SUMMARY: A cat who is tired of being mistreated by human beings decides to go and live on the moon. But he finds that it’s not as quiet and relaxing up there as he had hoped.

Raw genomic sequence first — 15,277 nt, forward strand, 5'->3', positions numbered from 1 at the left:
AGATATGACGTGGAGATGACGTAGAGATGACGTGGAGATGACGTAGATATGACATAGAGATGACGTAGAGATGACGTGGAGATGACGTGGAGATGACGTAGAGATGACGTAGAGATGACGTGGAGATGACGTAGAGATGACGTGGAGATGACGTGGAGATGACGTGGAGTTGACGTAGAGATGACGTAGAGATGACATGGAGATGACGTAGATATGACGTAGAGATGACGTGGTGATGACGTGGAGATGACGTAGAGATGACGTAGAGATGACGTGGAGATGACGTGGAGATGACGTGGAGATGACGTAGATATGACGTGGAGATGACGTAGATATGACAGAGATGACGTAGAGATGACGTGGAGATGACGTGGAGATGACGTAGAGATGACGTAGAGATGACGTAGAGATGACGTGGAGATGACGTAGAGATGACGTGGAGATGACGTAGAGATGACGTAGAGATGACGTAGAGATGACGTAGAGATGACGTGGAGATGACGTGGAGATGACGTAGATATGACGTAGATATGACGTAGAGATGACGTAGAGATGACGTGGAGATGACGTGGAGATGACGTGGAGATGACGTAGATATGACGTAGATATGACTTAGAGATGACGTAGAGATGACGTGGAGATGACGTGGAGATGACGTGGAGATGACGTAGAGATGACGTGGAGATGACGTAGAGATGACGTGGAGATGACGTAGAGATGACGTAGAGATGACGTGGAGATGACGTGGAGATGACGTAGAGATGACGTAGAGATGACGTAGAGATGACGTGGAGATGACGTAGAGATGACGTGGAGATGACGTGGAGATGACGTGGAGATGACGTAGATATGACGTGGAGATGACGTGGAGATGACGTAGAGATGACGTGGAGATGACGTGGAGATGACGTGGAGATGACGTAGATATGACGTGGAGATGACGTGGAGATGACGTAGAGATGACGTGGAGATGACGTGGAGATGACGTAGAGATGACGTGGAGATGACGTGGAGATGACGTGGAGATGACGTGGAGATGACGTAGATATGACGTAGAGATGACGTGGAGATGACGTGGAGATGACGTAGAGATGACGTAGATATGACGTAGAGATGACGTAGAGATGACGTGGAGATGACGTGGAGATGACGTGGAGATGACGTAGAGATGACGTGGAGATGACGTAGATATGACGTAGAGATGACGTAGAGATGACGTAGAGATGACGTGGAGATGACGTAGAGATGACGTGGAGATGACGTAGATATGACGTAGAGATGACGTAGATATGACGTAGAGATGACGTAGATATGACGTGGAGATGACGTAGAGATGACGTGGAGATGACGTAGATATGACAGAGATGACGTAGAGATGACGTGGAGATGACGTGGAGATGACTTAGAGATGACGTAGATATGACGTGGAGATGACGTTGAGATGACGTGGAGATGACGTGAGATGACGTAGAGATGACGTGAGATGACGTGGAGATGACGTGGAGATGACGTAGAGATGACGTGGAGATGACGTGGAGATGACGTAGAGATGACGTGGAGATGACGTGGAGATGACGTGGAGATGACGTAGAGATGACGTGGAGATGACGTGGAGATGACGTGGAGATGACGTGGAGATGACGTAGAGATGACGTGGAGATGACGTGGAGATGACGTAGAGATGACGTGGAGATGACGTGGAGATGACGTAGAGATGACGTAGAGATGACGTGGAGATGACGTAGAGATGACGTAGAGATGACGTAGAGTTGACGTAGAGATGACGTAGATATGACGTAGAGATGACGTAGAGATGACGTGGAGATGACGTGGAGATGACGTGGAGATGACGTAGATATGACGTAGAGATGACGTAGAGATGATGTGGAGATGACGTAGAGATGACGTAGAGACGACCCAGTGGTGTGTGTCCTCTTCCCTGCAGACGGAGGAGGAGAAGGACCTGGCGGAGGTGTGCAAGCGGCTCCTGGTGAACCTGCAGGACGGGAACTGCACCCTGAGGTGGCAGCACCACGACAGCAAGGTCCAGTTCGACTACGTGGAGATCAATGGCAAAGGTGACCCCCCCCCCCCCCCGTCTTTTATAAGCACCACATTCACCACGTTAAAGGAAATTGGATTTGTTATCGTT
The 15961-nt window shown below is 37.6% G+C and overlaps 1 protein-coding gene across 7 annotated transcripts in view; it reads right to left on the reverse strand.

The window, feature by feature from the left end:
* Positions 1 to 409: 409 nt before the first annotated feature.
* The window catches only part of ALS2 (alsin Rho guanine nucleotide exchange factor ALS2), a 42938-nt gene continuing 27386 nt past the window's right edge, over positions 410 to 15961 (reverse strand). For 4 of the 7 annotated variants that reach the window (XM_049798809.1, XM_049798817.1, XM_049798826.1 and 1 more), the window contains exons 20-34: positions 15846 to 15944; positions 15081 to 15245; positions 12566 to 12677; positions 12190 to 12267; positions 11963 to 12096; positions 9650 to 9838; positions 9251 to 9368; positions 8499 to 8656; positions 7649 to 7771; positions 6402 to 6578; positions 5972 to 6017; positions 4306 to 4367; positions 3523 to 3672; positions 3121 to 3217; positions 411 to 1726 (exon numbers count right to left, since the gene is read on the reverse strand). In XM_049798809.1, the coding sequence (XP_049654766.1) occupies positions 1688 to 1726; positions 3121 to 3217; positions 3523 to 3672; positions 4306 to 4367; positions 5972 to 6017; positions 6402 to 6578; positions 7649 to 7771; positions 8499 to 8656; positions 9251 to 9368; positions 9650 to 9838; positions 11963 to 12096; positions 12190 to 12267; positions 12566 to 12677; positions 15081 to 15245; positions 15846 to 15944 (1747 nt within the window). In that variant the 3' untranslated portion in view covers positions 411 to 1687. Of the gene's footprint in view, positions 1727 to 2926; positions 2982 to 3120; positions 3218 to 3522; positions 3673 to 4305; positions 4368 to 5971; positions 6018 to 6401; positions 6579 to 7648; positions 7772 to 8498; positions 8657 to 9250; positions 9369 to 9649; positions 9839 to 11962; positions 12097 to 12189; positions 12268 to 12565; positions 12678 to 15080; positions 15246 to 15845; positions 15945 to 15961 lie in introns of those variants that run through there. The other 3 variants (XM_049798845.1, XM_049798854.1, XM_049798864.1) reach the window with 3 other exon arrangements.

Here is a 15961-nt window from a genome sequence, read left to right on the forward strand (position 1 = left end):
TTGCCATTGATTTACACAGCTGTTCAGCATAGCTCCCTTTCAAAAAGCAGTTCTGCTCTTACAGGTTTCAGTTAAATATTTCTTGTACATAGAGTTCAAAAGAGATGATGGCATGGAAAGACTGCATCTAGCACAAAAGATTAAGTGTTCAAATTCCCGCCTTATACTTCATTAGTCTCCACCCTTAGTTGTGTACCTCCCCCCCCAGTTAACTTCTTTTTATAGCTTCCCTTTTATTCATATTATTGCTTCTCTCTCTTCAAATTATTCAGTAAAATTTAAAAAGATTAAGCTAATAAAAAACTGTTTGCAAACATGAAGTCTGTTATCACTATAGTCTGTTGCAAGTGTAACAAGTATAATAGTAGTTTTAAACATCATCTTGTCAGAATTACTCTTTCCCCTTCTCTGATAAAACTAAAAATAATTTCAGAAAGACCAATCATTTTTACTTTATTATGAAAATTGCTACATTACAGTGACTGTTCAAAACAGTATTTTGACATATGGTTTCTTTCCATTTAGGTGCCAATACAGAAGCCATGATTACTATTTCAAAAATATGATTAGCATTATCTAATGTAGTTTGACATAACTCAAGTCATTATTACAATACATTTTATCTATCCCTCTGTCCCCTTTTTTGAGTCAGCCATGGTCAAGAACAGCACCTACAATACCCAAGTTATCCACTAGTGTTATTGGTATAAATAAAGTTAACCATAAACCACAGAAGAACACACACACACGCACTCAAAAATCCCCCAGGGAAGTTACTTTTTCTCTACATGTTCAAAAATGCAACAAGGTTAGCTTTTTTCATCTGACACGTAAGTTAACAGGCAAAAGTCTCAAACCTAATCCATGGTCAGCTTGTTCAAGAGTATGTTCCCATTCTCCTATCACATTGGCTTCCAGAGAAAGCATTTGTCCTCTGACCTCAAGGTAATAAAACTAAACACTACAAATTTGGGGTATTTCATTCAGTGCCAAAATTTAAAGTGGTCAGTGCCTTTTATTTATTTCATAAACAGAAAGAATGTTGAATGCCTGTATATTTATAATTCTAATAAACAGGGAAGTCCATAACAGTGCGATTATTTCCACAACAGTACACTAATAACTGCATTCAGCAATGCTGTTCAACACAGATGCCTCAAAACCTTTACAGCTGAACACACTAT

WHY IT’S HERE: When Tex Avery’s MGM cartoons failed they were always still interesting and amusing in some way. ‘The Cat That Hated People’ is, overall, a failed experiment but it is fascinating for many reasons and still a funny and entertaining cartoon. The chief notable element of ‘The Cat That Hated People’ is that it finds Tex Avery attempting to emulate another director, in this case Bob Clampett. Clampett was one of the most inimitable of all animation legends and this is all too clear here. ‘The Cat That Hated People’ is very clearly a rejig of Clampett’s ‘Porky in Wackyland’, in which Clampett created a land of insane characters and wild gags that were dumped on the viewer in a perfect symphony of unrestrained anarchy. Here, when the titular cat arrives on the moon he finds it is a similarly crazy place and the gags are much in the same vein, but under Avery’s direction these surreal jokes form an orderly queue, appearing one by one and waiting for the viewer to laugh before the next one arrives. It plays out more like an oxymoronic parade of orderly chaos. The result is a demonstration of how the different legendary figures of animation all had their strengths and, when they attempted to borrow from each other, the result was usually sanitised, bastardized and disappointing. This is highlighted even more by ‘The Cat That Hated People’s great first half in which the cat gives details of why he dislikes human beings so much in a series of blackout gags. This is Avery playing to his strengths and makes the surreal second act seem even more out-of-place and ill-judged when it arrives.